BBC Radio 1 will not play the original version of Fairytale of New York by The Pogues and Kirsty MacColl this Christmas, because its audience may be offended by some of the lyrics.
The station said young listeners were particularly sensitive to derogatory terms for gender and sexuality.
It will instead play an edited version with different lyrics sung by MacColl.
But the 1987 original will still be played on Radio 2, while 6 Music DJs can choose between the two versions.
A BBC spokesman said: “We know the song is considered a Christmas classic and we will continue to play it this year, with our radio stations choosing the version of the song most relevant for their audience.”
The duet is one of the most enduring Christmas pop songs, having returned to the UK top 20 every year since 2005. Along with a string of other festive favourites, it is now rising the chart again, at 59 in the current midweek chart.
But Radio 1 has decided younger listeners who are unfamiliar with the track would find some of the words stark and not in line with what they would expect to hear on air.
The new edited version alters two lines – one swapped for an alternative version in which MacColl sings “You’re cheap and you’re haggard” in place of a homophobic slur.
MacColl sung the newly-added line on Top of the Pops in 1992. She died in a boat accident in Mexico eight years later, at the age of 41.
The same wording was used by Ronan Keating and Moya Brennan in their 2000 cover version. When Ed Sheeran and Anne-Marie performed the song in Radio 1’s Live Lounge in 2017, she opted to call him a “cheap lousy blagger”.
In Radio 1’s newly-edited version, another line, sung by Shane MacGowan in the second verse, has a word removed entirely.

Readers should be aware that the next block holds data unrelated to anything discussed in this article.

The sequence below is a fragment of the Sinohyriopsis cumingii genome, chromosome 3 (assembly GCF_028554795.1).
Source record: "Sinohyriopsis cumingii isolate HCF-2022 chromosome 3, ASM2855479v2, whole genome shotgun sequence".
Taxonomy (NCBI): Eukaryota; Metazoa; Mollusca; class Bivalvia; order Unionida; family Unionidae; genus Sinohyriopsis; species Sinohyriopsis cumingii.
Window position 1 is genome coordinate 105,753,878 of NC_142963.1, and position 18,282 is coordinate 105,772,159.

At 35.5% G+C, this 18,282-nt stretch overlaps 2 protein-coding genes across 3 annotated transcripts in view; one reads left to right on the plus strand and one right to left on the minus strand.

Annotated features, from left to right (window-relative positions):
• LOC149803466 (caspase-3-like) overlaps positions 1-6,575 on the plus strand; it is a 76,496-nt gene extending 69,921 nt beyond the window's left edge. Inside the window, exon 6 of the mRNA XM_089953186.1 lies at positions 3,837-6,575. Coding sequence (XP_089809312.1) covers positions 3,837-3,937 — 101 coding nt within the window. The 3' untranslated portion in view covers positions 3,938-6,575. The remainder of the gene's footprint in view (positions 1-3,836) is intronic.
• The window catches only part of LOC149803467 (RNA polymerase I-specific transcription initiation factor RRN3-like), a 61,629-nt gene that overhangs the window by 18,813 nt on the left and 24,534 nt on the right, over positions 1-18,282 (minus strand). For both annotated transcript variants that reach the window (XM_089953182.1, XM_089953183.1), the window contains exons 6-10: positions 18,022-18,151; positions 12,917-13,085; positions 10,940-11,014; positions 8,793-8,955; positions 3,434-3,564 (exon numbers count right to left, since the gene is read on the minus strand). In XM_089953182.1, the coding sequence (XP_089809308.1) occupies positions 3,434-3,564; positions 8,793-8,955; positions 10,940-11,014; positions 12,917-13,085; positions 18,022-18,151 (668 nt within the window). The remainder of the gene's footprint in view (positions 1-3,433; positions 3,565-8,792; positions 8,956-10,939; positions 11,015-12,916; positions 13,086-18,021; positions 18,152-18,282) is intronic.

Radio 1 has played the song in its original form in recent years, but the insults contained in the lyrics, sung in the form of a blazing row between an alcoholic and a heroin addict, have long been criticised by some.
The track was censored by Radio 1 back in 2007, but that decision was swiftly reversed after an outcry by its fans.
Andy Parfitt, the station’s controller at the time, explained the U-turn by saying its audiences were “smart enough to distinguish between maliciousness and creative freedom”, and there was no “negative intent behind the use of the words”.
So should we assume the younger generation are no longer smart enough to distinguish this themselves?
Aled Haydn-Jones, who worked as producer of Chris Moyles’ breakfast show at the time, was made head of Radio 1 this June.
In 2018, MacGowan defended the song, explaining: “The word was used by the character because it fitted with the way she would speak and with her character. She is not supposed to be a nice person, or even a wholesome person.
“She is a woman of a certain generation at a certain time in history, and she is down on her luck and desperate. Her dialogue is as accurate as I could make it, but she is not intended to offend.
“She is just supposed to be an authentic character and not all characters in songs and stories are angels or even decent and respectable. Sometimes characters in songs and stories have to be evil or nasty in order to tell the story effectively.”